Children’s reading habits decline at an ‘alarming’ rate when they reach secondary school, a worrying study has revealed on World Book Day. This is from the Daily Mail…
The difficulty of books pupils choose and the amount they read show a steady increase until they are 10.
But interest plateaus at this point and then plummets, until by 16 many are picking the same books as eight-year-olds and reading less than seven-year-olds.
Tests also suggest children’s ability to understand what they have read tails off as they progress through school.
The What Kids Are Reading report accused ‘teachers and librarians [of] not successfully encouraging pupils to read harder books’.
It added: ‘After Year 6 the book difficulty level flatlines to below the actual age of the pupils, which is alarming.
‘Furthermore, it does so with a step change downwards, rather than a continuation of the gentle decline which is seen in the upper years of the primary school.
But teenagers interest in reading plummets until the age of 16 when they are picking the same books as children aged eight
‘It appears that there is something seriously amiss with the way secondary schools encourage young people to read.’
Pre-A’Level children’s reading peaks at around Year 6, when they read more than 240,000 words in books that are difficulty level four in a system that gives an 11.8 rating for the most difficult books.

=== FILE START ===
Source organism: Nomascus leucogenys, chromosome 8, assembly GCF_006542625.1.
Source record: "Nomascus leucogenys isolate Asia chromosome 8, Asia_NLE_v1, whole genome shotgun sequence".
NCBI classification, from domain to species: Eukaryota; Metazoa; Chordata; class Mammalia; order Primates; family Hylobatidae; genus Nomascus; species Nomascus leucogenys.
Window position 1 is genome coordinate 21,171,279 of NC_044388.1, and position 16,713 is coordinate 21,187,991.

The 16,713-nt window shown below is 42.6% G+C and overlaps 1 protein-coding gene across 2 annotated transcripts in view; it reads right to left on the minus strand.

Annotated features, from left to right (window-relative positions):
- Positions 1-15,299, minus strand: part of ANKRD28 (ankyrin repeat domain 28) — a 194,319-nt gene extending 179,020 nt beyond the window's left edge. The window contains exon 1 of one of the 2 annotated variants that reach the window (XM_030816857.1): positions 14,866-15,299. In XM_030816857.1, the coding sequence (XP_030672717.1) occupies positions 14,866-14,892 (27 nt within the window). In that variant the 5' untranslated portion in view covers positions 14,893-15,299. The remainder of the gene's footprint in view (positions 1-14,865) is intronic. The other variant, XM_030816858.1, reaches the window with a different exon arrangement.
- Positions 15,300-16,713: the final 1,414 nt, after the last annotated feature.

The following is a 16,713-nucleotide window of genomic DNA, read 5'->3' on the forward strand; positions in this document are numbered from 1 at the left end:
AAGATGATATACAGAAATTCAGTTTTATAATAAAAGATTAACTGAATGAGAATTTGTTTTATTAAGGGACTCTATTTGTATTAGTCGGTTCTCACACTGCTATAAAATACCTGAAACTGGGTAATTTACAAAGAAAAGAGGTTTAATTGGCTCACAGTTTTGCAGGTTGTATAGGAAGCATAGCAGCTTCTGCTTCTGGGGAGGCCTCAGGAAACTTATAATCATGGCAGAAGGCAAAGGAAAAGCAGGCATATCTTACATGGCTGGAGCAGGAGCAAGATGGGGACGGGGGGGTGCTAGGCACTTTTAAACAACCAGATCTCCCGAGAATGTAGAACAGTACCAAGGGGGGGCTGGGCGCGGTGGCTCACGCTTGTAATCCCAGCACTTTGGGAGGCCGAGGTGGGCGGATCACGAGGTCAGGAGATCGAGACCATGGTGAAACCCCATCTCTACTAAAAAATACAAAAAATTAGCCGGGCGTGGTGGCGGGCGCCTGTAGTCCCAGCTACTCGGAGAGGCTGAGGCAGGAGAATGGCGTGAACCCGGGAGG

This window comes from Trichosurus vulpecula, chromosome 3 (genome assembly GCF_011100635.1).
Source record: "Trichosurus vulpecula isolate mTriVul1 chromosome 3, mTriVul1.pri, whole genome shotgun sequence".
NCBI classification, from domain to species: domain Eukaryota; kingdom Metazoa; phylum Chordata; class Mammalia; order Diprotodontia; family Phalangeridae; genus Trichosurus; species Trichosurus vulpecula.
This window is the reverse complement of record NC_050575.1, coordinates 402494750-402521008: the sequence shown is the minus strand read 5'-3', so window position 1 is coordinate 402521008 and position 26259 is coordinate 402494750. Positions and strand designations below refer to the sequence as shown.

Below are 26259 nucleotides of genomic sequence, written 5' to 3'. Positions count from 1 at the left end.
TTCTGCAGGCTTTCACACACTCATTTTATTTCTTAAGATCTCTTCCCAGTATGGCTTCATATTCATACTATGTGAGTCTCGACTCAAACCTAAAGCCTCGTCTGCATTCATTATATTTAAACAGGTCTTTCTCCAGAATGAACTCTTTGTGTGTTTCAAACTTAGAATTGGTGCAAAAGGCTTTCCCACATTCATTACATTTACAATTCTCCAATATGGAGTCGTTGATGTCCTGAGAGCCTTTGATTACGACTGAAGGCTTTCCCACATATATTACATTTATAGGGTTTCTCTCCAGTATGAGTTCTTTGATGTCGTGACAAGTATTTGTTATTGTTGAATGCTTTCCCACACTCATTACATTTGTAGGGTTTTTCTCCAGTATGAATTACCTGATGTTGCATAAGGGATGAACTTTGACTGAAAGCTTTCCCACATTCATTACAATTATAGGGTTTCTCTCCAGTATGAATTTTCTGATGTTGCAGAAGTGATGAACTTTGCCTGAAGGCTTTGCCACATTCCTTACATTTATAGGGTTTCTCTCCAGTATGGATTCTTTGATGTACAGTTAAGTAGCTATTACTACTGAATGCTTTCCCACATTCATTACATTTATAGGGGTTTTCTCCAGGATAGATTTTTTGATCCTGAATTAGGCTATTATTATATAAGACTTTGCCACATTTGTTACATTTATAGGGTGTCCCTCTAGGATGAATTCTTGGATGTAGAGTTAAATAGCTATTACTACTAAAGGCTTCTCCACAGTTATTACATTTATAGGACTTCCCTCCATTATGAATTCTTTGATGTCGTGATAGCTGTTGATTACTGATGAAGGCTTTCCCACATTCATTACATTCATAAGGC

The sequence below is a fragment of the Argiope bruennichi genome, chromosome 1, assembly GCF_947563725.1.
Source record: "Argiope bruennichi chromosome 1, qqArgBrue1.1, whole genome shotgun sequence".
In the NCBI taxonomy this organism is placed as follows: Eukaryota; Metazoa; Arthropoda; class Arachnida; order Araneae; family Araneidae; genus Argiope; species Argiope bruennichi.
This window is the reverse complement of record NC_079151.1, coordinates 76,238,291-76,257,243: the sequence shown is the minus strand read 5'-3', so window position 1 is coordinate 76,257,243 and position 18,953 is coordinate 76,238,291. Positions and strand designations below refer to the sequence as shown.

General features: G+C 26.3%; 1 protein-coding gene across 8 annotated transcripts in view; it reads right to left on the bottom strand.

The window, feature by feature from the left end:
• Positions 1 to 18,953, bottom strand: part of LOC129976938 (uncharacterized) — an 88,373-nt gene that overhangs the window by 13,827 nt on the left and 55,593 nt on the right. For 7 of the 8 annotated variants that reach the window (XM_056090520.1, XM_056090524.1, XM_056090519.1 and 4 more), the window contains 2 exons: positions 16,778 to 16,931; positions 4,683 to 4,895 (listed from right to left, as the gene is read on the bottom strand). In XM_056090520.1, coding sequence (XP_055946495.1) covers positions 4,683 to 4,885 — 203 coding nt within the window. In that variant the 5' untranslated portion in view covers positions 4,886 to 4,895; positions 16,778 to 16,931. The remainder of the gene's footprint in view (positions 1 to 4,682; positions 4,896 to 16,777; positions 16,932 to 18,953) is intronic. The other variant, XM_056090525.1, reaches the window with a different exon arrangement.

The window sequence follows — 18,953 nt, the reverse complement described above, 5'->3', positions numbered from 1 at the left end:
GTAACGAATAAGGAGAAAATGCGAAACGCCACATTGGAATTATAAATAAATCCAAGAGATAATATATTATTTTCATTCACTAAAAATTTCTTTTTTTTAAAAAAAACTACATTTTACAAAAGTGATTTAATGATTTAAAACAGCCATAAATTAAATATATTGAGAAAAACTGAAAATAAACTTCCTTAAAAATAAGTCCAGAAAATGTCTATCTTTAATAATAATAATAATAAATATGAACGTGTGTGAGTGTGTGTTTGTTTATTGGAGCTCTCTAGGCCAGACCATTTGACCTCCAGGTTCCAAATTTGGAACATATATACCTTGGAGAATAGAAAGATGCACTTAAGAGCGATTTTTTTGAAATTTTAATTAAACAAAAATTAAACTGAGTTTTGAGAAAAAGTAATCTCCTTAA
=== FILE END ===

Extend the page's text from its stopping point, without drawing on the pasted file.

After this, standards level off. By the end of their GCSE exam year the amount they read each year has sunk around 80 per cent to 53,376 words – 10,000 words fewer than Year 3 pupils get through.
They also opt for books with a difficulty level of 3.3, the same as Year 4 pupils.
Favourite books among Year 11 and Year 4 pupils include the Diary of a Wimpy Kid series, by Jeff Kinney, and Roald Dahl’s The Twits.
The report looked at the reading habits of 300,000 British schoolchildren at 1,605 schools between August 2011 and July 2012.
It was compiled by Professor Keith Topping, professor or education and social research at Dundee University, on behalf of Renaissance Learning, a U.S. education software company.
Books’ difficulty levels were calculated using a formula based on average sentence length, average word length, word difficulty and total number of words.
Just one non-fiction book appeared among the list of ‘favourite books’ among all school years – a biography of Wayne Rooney.
From Years 7 to 9 the top five non-fiction books were all about sports stars.
The report added: ‘Are teachers and librarians in both primary schools and secondary schools giving children enough encouragement to read non-fiction books?’ Sixth formers showed a marked improvement in the amount of books they read and their difficulty – although researchers put this down to the calibre of pupils who stay on at school to do A-levels, rather than a general change in attitude.